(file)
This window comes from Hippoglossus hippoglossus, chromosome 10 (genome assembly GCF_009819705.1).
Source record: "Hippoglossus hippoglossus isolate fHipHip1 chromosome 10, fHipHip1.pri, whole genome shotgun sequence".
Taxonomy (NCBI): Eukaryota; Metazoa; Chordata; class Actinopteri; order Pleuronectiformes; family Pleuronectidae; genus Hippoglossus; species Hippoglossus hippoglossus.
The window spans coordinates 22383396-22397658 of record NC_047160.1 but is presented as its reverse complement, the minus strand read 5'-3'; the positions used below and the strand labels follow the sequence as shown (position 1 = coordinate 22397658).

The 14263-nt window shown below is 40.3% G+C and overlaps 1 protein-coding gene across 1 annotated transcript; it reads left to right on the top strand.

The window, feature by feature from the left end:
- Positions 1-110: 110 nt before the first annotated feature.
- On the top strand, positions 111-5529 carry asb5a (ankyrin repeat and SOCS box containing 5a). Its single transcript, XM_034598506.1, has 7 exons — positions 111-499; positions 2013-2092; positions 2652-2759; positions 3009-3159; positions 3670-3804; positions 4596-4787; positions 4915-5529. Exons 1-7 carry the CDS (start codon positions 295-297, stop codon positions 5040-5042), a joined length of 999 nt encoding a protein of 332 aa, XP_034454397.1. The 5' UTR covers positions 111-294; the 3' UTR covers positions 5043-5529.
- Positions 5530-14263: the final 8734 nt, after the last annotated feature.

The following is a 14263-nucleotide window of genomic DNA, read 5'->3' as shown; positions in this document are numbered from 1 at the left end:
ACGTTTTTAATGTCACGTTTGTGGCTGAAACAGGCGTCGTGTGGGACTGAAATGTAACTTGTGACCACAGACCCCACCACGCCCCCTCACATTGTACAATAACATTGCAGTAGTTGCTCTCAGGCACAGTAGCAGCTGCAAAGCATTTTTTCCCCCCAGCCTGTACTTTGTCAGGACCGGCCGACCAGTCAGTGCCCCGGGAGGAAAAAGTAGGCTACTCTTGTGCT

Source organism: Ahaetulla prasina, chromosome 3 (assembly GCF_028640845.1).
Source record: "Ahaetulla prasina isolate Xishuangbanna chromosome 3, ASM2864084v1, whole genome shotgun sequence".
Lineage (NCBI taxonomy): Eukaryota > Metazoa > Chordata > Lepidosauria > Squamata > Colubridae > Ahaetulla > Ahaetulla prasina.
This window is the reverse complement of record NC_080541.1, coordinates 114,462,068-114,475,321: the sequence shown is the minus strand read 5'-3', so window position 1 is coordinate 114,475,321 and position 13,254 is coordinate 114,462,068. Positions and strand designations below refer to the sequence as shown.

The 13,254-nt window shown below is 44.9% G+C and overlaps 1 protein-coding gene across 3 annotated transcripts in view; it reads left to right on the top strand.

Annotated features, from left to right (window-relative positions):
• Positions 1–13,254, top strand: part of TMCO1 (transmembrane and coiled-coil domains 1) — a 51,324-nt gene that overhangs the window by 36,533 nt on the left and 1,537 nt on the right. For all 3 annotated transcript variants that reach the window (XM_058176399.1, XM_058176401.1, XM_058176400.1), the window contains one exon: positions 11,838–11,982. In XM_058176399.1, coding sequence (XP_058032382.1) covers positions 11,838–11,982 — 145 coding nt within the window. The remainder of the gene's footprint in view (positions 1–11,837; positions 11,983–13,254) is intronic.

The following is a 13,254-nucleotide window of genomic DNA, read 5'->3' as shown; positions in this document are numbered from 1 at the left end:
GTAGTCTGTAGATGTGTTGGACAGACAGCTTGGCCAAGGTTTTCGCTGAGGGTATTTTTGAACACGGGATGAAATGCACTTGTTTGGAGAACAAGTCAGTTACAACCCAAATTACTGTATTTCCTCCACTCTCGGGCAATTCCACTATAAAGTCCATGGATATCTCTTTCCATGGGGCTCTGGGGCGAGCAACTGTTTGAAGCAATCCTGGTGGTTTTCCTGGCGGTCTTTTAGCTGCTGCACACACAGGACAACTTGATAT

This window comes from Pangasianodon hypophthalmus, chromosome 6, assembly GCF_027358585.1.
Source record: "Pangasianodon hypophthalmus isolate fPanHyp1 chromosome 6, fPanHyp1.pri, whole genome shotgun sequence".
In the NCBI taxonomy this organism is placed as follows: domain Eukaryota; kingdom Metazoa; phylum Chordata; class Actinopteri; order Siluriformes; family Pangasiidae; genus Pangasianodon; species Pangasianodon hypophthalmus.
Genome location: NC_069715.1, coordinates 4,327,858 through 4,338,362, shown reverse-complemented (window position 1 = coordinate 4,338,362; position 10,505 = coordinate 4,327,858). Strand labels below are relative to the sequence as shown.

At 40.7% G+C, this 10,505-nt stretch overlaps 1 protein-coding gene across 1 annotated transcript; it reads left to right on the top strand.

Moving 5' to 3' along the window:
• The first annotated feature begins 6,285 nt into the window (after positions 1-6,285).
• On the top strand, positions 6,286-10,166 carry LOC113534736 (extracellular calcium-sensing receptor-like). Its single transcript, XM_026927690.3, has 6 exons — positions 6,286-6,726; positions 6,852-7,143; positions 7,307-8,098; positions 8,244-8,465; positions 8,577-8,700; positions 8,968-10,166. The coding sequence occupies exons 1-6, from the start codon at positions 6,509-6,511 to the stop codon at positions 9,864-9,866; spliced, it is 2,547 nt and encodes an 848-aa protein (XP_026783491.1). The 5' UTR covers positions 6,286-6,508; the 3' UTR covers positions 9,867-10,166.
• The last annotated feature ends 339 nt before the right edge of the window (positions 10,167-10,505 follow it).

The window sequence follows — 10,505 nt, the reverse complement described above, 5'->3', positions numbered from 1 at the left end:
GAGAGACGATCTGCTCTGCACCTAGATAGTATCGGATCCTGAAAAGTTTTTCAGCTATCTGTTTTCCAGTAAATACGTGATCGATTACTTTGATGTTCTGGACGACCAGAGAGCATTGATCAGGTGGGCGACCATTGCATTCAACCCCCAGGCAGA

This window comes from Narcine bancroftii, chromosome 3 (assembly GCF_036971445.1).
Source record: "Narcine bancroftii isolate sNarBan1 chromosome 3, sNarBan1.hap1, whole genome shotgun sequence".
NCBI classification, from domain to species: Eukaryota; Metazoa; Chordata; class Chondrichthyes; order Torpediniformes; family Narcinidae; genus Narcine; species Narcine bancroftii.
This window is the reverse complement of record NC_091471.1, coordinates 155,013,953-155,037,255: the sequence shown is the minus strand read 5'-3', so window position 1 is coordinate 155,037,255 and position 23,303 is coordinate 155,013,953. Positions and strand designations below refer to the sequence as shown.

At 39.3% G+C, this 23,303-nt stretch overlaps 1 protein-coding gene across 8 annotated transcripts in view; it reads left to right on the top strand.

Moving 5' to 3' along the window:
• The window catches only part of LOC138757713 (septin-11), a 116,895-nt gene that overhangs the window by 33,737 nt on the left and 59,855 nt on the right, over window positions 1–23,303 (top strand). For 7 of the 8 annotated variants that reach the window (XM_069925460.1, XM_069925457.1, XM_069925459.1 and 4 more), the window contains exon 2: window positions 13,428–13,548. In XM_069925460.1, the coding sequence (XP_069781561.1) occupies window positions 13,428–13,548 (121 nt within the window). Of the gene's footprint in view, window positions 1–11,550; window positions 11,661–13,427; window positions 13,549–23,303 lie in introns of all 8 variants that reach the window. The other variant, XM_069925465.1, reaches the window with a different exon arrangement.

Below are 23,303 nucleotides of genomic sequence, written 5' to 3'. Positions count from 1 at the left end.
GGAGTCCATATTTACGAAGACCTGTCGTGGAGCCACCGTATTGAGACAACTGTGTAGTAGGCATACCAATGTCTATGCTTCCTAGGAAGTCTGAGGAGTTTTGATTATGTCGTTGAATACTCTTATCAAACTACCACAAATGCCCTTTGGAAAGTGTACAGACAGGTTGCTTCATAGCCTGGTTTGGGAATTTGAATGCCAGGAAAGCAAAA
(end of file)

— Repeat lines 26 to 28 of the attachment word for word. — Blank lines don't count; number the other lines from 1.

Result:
Moving 5' to 3' along the window:
• The first annotated feature begins 6,285 nt into the window (after positions 1-6,285).
• On the top strand, positions 6,286-10,166 carry LOC113534736 (extracellular calcium-sensing receptor-like). Its single transcript, XM_026927690.3, has 6 exons — positions 6,286-6,726; positions 6,852-7,143; positions 7,307-8,098; positions 8,244-8,465; positions 8,577-8,700; positions 8,968-10,166. The coding sequence occupies exons 1-6, from the start codon at positions 6,509-6,511 to the stop codon at positions 9,864-9,866; spliced, it is 2,547 nt and encodes an 848-aa protein (XP_026783491.1). The 5' UTR covers positions 6,286-6,508; the 3' UTR covers positions 9,867-10,166.